A: Before answering this question, let me give you and others a little background.
Your credit scores (you have three, one each from the three major credit bureaus) can move up or down depending on several factors, such as paying your bills on time and how much debt you have outstanding.
Another factor that can impact your credit scores is applying for credit. When you apply for credit, you give the lender(s) permission to ask for or “inquire” about a copy of your credit report from a credit bureau. When they look at your credit file, that action is called a “credit inquiry.” These inquiries will be indicated in your credit reports. Multiple inquiries can negatively impact your credit scores. Looking for new credit can equate with higher risk, and higher risk means a lower credit score.
However, the credit scoring system takes into account that people often shop around for the best rates. So, if you are shopping for a good rate in a short time, your score isn’t likely to go down. That’s because most credit scores are not affected by multiple inquiries from auto, mortgage or student loan lenders if you are searching for credit within a short period of time, according to Fair Isaac, the company that created the most widely used credit scoring model, FICO.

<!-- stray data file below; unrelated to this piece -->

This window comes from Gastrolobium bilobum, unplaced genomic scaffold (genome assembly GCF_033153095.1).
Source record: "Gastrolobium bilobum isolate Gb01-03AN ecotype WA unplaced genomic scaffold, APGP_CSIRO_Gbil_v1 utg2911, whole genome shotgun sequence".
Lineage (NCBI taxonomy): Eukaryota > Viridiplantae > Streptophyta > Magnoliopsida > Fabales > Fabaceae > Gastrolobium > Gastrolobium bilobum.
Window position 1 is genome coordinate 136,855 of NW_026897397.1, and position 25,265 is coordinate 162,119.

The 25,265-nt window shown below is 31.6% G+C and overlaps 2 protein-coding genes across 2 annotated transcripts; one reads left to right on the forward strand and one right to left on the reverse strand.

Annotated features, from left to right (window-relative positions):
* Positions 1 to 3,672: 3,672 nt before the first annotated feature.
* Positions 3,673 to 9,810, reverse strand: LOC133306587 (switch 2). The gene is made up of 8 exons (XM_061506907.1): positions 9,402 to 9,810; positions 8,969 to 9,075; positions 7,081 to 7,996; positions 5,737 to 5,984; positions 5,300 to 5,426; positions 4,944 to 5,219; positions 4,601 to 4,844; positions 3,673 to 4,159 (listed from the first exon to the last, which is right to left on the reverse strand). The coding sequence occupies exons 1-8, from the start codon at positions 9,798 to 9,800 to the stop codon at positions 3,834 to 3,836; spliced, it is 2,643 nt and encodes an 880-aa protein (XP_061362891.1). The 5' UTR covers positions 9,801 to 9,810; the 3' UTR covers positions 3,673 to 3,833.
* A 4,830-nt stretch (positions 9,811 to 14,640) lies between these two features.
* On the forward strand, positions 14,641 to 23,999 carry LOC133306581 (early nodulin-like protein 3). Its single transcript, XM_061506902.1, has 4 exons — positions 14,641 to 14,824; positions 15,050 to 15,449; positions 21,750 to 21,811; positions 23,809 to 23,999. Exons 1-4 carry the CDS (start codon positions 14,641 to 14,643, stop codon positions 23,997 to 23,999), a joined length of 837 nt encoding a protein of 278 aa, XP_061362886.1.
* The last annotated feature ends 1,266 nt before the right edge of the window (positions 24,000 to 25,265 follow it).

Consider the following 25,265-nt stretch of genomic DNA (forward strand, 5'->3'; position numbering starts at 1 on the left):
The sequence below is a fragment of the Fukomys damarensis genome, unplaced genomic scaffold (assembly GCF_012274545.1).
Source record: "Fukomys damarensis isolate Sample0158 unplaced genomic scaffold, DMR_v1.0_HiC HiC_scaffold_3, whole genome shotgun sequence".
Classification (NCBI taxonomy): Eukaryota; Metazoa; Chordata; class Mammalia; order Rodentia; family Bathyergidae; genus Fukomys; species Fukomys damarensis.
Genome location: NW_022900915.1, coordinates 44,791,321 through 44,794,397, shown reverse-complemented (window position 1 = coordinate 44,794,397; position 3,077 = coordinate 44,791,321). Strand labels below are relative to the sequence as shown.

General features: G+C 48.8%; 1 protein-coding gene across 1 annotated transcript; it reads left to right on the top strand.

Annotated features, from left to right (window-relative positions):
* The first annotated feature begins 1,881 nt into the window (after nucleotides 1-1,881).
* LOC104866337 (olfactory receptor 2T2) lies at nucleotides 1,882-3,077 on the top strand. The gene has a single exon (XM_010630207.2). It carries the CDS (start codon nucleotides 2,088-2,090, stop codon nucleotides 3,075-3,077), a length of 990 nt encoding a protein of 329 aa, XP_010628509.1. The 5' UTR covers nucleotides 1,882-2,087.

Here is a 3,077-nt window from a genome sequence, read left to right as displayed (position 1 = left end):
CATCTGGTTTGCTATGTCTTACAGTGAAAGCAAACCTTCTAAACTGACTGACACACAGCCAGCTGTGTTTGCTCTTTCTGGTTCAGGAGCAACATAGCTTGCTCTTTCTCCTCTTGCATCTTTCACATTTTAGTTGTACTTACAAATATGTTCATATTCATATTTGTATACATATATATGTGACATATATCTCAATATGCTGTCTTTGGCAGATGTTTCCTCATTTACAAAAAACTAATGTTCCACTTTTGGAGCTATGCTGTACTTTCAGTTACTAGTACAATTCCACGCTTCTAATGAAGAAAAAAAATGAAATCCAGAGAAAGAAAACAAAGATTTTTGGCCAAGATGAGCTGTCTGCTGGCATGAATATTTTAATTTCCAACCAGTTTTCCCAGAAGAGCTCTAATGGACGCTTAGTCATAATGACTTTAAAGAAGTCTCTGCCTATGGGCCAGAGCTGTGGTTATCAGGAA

Depending on the version of the scoring model lenders are using, your scores won’t be impacted if you rate shop anywhere from 14 to 45 days prior to scoring. Each lender chooses which version of the FICO scoring formula it wants the credit reporting agency to use to calculate your score.
The impact from applying for credit will vary from person to person, based on their unique credit histories, according to FICO. For most people, one additional credit inquiry will take less than five points off their FICO score. FICO scores range from 300 to 850.
And, your scores are not impacted at all if you pull your own credit report.
Now, as for when an insurance company pulls your credit reports, that action will not impact your credit scores, according to Bradley Graham, senior director of Scores product management at FICO. It’s considered a “soft” inquiry.
Graham said FICO’s scoring models for both credit risk scores and credit-based insurance risk scores ignore all credit inquiries by insurers, period. The only credit inquiries that either type of FICO scoring model will consider are lender inquiries for one’s credit report or score that are triggered by the consumer’s own pursuit of new or additional credit. All other inquiries are ignored.